Voyage, displacement, exile, flight and return flight: departures and arrivals. These are among the basic ingredients which go into the creative process of Gaspare Manos. The imagination, Guy Davenport wrote, possesses “a history of its own, as yet unwritten, and it has a geography, as yet only dimly seen”. It is into this geography of the imagination that Gaspare blazes his trail through the unexplored territory of recollected sensations, fleeting impressions, the enterprise of ocular testimony which constitutes the painter’s etiquette of memory.
Birthplace records the first inevitable fact of each man’s destiny. It so happened that Gaspare Manos was born in Bangkon, Thailand, instead of Dalmatia or Venice, the secular realm of his ancestors. Perhaps it was the casual parental gift of a large blackboard and colored chalk which decided his fate from the age of three. Soon his days were filled with the evocation of lush impressions gleaned from a car window of exotic street scenes and luxuriant plant forms, images which have remained with him to this day. From an early age he learned to adapt to and to absorb new environments, to be at home with the improbable.
Perdre, mais perdre vraiment, pour laisser place à la trouvaille”, wrote Guillaume Apollinaire. Displacement implies loss, but also the promise of discovery. Do cities burn behind our backs when we depart, routines of morning suddenly disrupted forever, as our recollections dwindle to their essence, or all too often fade into oblivion? “What thou lovest best remains”, a poet pilgrim to Venice once declared.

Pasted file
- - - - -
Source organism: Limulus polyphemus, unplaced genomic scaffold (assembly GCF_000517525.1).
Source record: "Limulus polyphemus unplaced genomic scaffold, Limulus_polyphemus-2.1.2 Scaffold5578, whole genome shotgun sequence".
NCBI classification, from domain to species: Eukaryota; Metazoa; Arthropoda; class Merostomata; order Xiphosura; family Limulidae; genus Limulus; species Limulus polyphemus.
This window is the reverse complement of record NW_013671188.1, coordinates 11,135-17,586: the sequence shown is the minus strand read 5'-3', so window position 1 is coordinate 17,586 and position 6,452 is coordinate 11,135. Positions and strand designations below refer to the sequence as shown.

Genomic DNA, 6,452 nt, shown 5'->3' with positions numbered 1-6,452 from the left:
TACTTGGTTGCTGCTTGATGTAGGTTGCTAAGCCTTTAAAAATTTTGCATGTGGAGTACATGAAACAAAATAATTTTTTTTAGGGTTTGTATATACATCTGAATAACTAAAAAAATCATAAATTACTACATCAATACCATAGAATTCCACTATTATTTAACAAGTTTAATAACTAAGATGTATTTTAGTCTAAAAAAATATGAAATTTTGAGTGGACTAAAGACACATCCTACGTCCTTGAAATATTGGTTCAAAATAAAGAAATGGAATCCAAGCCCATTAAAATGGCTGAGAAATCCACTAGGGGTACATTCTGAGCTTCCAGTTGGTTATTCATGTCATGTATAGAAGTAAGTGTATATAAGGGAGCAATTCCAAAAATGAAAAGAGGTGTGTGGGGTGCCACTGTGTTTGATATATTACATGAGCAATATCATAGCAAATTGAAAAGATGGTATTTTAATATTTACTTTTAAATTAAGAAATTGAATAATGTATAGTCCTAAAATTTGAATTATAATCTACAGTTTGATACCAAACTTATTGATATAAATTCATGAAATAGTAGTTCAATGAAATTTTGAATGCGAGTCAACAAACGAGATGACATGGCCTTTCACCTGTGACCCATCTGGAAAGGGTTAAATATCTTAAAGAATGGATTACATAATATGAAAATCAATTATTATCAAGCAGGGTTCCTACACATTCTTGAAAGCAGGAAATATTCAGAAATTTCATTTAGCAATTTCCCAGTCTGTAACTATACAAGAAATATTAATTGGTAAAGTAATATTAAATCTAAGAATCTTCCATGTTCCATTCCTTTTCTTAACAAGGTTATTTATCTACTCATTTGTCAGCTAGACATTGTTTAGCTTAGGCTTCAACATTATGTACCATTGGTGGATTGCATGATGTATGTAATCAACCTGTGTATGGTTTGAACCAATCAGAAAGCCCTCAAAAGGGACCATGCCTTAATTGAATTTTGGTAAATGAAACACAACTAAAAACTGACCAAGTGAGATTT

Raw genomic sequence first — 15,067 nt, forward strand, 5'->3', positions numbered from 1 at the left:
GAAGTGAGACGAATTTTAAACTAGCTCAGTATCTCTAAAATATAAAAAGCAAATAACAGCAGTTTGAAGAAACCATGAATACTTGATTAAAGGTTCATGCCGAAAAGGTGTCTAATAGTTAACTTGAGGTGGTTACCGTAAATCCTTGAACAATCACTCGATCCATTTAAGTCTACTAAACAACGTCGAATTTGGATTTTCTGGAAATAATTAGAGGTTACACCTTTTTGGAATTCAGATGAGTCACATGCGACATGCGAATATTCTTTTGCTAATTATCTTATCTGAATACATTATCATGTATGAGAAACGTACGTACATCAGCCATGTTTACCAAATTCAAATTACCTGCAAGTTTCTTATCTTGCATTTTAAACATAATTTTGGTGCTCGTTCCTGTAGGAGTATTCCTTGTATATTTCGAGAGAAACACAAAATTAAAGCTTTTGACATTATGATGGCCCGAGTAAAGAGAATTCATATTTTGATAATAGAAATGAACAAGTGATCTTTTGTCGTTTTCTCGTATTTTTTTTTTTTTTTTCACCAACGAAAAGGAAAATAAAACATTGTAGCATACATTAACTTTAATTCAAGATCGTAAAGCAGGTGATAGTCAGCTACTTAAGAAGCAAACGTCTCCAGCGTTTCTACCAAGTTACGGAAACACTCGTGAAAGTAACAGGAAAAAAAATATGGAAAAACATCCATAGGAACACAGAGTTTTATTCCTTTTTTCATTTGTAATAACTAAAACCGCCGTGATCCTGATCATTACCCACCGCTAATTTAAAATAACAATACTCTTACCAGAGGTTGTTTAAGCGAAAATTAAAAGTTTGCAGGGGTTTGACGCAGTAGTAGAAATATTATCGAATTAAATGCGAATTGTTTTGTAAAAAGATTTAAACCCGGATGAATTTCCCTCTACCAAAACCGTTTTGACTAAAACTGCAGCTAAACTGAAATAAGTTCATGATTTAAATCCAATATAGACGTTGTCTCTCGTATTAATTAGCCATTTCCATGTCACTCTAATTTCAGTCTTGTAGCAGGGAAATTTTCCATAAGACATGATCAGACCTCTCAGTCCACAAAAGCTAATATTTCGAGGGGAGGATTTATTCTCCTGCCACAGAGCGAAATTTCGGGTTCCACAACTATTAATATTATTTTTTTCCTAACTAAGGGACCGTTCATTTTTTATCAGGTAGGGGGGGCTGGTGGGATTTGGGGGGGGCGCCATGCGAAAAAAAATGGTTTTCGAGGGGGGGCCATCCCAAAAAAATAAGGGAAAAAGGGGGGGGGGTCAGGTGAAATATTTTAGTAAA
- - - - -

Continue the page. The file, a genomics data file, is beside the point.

Gaspare’s paintings strike the viewer as a transfer of natural facts, through the filter of emotion recollected, in a notation like a musical score offering us the outlines, the contours of the essence of his perception. This goal of the appearance of inevitability is what the writer Peter Handke is referring to when he says he must learn to love single words the way Cézanne did color, the lodestone sought by painter and poet alike. And meanwhile? “To live in the world of creation,” wrote Henry James, “to get into it and stay in it, to frequent it and to haunt it, to woo combinations and inspirations into being by a depth and continuity and meditation: this is the only thing”.


Text by Alan Jones